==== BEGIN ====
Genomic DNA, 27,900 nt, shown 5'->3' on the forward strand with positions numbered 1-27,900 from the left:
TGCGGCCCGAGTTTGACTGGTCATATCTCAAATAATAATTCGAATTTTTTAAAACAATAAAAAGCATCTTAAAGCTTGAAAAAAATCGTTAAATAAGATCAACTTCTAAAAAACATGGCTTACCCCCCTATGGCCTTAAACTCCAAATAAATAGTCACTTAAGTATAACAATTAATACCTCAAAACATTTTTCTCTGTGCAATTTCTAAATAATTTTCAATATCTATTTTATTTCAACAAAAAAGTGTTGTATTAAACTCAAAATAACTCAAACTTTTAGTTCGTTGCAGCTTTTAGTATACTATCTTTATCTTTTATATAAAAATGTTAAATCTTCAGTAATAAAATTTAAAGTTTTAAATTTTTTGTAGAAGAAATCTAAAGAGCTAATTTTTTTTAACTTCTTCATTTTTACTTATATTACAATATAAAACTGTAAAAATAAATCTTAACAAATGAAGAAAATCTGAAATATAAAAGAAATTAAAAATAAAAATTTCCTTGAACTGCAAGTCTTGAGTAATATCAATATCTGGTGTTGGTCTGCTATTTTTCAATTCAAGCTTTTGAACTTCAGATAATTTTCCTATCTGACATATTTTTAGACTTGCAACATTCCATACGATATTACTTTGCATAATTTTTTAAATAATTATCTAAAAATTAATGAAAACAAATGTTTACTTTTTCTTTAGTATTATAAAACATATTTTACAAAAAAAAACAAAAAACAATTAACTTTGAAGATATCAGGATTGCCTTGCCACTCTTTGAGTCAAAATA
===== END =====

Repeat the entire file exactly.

Genomic DNA, 27,900 nt, shown 5'->3' on the forward strand with positions numbered 1-27,900 from the left:
TGCGGCCCGAGTTTGACTGGTCATATCTCAAATAATAATTCGAATTTTTTAAAACAATAAAAAGCATCTTAAAGCTTGAAAAAAATCGTTAAATAAGATCAACTTCTAAAAAACATGGCTTACCCCCCTATGGCCTTAAACTCCAAATAAATAGTCACTTAAGTATAACAATTAATACCTCAAAACATTTTTCTCTGTGCAATTTCTAAATAATTTTCAATATCTATTTTATTTCAACAAAAAAGTGTTGTATTAAACTCAAAATAACTCAAACTTTTAGTTCGTTGCAGCTTTTAGTATACTATCTTTATCTTTTATATAAAAATGTTAAATCTTCAGTAATAAAATTTAAAGTTTTAAATTTTTTGTAGAAGAAATCTAAAGAGCTAATTTTTTTTAACTTCTTCATTTTTACTTATATTACAATATAAAACTGTAAAAATAAATCTTAACAAATGAAGAAAATCTGAAATATAAAAGAAATTAAAAATAAAAATTTCCTTGAACTGCAAGTCTTGAGTAATATCAATATCTGGTGTTGGTCTGCTATTTTTCAATTCAAGCTTTTGAACTTCAGATAATTTTCCTATCTGACATATTTTTAGACTTGCAACATTCCATACGATATTACTTTGCATAATTTTTTAAATAATTATCTAAAAATTAATGAAAACAAATGTTTACTTTTTCTTTAGTATTATAAAACATATTTTACAAAAAAAAACAAAAAACAATTAACTTTGAAGATATCAGGATTGCCTTGCCACTCTTTGAGTCAAAATA